Where digital transformation really helps the supply chain is in its ability to create value within existing operational infrastructures in a way that sets the foundation for scalability as the business grows. For manufacturers, new technologies can help uncover efficiencies at every stage of the production process, including quality control (QC) in receiving, basic input of raw materials, and output, storage, and distribution of a finished product.
For example, digitizing paper-based inventory control can enable a process manufacturing to:
And that’s just one form of digital transformation. Many others exist and many more are emerging on the market.
Enterprise Resource Planning (ERP) software is a major technology offering that unifies data, business practices and operations on an impressive level. To say that it adds value to manufacturing and shop floors would be an understatement. The ability to centralize supply chain data companywide in real time enables faster, more effective decision-making while also powering growth—even at global levels.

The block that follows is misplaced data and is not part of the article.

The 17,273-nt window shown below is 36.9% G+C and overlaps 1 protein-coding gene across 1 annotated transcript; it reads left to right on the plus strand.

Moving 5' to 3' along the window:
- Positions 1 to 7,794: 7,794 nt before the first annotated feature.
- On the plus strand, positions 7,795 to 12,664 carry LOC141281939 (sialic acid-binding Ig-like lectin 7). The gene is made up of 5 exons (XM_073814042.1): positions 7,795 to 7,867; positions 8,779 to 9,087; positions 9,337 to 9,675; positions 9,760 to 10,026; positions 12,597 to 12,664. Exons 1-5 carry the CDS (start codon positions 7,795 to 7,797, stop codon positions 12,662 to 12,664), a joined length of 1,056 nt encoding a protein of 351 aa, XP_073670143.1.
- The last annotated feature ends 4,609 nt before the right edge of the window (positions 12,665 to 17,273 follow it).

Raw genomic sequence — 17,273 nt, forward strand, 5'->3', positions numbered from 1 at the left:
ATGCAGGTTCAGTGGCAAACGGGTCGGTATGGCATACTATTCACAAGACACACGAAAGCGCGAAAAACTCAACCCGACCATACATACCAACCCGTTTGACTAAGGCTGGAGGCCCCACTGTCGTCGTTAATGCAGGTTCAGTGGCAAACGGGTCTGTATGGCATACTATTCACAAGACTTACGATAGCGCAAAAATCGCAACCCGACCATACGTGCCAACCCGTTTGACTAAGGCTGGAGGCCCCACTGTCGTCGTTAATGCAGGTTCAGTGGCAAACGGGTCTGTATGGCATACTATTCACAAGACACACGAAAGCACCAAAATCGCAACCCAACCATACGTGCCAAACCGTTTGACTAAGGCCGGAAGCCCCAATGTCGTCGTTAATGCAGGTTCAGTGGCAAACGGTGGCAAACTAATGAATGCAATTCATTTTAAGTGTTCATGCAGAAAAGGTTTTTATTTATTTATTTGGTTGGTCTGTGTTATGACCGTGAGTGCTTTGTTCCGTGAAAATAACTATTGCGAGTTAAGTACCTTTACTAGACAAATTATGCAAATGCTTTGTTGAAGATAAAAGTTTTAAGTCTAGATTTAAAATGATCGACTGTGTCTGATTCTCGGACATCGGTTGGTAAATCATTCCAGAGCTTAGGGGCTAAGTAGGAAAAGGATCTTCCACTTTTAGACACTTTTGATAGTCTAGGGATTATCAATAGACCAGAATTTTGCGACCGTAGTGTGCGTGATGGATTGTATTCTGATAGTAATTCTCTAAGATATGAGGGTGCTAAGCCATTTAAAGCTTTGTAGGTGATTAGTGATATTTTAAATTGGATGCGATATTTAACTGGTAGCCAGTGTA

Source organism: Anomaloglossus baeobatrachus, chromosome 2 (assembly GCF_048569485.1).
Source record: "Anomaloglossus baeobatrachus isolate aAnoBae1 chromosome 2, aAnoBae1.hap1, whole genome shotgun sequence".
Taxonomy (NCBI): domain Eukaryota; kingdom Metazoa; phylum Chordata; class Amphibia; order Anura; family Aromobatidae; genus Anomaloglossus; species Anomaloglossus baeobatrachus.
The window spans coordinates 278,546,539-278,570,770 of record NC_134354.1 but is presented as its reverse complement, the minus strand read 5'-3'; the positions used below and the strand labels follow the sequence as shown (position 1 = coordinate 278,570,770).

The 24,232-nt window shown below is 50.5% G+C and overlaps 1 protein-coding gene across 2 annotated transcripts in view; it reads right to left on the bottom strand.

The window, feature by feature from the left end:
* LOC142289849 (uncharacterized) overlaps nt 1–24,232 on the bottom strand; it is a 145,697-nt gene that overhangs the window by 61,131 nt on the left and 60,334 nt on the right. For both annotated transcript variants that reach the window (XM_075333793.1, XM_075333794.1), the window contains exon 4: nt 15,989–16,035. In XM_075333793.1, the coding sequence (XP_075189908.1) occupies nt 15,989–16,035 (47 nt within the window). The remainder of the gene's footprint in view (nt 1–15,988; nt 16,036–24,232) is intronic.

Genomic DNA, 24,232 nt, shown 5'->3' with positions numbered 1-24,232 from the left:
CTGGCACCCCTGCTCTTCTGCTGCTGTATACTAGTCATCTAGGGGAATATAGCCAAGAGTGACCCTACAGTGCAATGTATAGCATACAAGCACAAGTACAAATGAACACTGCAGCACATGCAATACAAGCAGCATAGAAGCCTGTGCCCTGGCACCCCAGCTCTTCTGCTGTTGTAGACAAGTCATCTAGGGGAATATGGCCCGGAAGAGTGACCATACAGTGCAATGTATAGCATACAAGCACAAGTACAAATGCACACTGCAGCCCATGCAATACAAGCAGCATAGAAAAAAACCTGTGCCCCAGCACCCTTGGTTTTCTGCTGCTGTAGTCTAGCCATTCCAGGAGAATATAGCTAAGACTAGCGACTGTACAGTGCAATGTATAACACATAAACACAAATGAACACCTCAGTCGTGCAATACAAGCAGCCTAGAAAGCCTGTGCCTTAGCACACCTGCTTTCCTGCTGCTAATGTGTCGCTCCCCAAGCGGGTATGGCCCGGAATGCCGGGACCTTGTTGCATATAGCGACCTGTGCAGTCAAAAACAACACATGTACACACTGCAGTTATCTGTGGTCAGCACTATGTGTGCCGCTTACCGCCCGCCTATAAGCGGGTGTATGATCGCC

If you are considering implementing an ERP system, SAP Business One is designed for small to medium organizations, while JD Edwards may be better suited for mid-size to enterprise manufacturers. Larger enterprise-level manufacturers with significantly more buying power ($10+ million) will want to pursue a more comprehensive ERP like SAP ERP. However, manufacturers of any size interested in fulfilling government contracts will want to use Deltek Costpoint Manufacturing ERP.
Tightly integrating your ERP with a manufacturing execution system (MES) and automatic data capture (ADC) platform like RFgen will help you maximize efficiency and profitability even further.
It doesn’t matter if you are employing just-in-time (JIT) manufacturing or lean manufacturing methodologies, or you are a traditional repetitive manufacturer or job shop, the right technology still has the potential to add significant value to your organization and improve customer service.
Every manufacturing industry has something to gain from digital transformation. Let’s take a look at some industry-specific examples from around the manufacturing sector: